By Brooke Carbo
The University of Alabama
With the news industry in a prolonged state of transition, it’s no surprise that finding and keeping a job was a hot topic of conversation at many ACES sessions during the 16th national conference in New Orleans. Nowhere was that more true than in the Saturday afternoon panel discussion, “How Do I Get There? Copy Editing Beyond the Newsroom.”
The panel of editors from the worlds of business, academia, PR and government shared advice for copy editors who may be looking to break out of the newsroom — or those still struggling to break in.
As with any job hunt, networking is crucial. Job seekers were encouraged to keep up with former colleagues who may have moved into other industries as well as to take advantage of social media tools like LinkedIn and Twitter.
The Capital Group’s Christine Steele recommended Twitter users follow people with a wide range of interests in order to learn about fields they aren’t familiar with yet. And because job openings are often tweeted before going public, followers will be the first to hear about opportunities in other fields.
Steele cautioned not to play too fast and loose with the friend button, however. A Facebook or LinkedIn request from a potential employee may come off as more cyber-stalker than go-getter.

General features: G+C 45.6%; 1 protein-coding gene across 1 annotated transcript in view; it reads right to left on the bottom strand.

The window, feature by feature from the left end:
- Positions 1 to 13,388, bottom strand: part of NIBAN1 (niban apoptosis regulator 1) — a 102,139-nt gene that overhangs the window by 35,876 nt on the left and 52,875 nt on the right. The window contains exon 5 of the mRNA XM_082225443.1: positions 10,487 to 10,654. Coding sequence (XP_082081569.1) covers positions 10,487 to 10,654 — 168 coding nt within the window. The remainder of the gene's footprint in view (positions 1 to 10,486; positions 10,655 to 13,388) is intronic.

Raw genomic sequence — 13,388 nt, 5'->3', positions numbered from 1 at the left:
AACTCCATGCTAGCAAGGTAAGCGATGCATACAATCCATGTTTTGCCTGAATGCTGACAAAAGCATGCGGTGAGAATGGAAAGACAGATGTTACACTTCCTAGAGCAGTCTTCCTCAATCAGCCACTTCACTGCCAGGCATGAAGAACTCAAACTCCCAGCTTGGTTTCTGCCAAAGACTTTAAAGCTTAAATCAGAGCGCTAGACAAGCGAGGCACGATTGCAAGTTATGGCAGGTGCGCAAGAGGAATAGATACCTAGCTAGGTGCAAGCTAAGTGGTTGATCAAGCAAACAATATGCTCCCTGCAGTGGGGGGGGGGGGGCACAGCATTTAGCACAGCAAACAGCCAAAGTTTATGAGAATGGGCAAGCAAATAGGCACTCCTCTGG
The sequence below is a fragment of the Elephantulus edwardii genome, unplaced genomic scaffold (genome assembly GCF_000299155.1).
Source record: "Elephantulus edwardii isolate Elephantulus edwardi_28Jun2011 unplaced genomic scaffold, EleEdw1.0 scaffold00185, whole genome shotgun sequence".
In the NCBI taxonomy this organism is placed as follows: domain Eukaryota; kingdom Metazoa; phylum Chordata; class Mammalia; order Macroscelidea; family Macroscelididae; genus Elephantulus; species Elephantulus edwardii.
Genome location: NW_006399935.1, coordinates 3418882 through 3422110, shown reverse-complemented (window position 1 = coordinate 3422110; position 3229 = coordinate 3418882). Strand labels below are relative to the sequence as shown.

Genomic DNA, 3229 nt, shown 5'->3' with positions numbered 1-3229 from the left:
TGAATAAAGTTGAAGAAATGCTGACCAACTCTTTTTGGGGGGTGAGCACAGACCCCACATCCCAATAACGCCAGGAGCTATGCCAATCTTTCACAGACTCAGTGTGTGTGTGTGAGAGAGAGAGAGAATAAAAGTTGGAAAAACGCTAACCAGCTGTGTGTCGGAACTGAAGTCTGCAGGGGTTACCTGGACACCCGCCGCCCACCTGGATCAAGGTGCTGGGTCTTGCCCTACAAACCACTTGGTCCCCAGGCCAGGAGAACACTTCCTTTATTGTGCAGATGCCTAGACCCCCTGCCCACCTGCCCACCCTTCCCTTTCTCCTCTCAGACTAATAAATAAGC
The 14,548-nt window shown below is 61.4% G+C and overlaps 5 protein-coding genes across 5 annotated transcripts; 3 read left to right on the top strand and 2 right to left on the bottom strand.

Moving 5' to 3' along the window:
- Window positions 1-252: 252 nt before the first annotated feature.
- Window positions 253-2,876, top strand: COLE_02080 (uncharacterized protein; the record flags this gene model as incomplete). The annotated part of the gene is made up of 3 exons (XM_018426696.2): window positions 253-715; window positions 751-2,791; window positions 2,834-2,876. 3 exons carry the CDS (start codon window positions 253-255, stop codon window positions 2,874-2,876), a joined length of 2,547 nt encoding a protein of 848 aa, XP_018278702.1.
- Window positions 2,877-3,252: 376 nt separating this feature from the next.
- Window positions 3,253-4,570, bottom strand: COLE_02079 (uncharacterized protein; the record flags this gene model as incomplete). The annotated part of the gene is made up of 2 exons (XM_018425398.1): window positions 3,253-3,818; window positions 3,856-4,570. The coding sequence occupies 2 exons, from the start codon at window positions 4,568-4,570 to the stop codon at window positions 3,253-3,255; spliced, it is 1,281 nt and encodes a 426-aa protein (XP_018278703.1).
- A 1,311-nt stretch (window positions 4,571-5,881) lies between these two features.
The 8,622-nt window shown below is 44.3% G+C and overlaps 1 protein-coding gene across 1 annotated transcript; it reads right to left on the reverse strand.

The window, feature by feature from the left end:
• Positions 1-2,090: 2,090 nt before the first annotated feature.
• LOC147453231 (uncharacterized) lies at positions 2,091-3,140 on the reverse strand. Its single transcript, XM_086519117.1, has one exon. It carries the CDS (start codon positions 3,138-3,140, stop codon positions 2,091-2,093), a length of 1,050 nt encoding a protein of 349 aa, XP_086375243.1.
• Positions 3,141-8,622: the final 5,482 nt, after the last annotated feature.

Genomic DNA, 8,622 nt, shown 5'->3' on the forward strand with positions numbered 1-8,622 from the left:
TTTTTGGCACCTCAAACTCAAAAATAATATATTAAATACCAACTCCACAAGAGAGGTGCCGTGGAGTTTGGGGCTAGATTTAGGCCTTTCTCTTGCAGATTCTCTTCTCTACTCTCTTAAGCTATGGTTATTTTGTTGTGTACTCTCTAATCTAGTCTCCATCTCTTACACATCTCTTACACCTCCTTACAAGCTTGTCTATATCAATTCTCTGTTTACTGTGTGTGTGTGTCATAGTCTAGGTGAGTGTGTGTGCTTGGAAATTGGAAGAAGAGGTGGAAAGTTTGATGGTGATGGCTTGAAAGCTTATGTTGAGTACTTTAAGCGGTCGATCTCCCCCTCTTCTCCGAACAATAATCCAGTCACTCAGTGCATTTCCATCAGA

Regina McDowell of the Department of Defense advised copy editors looking for a position with the government to add the phrase “public communications officer” to their online search terms.
All the panelists stressed the importance of tailoring resume buzzwords and cover letters to fit the language of not just the job but also the industry.
As questions from the audience began rolling in, experts in attendance chimed in with helpful tips as well. One hiring manager recalled an applicant with a less than stellar resume who got an interview (and ultimately the job) thanks to a cover letter that began, “I love grammar so much, I have a semicolon tattoo. Just don’t ask me where.”
Another said that many a ho-hum resume has moved to the top of his pile after an impressive follow-up phone call.
But if you’ve tried everything and still can’t land the job you want, take a cue from a former zoo bus driver. Create your own position. After pointing out a number of errors on the company website, the bus driver-turned-ACES member is now the zoo’s first official on-staff copy editor.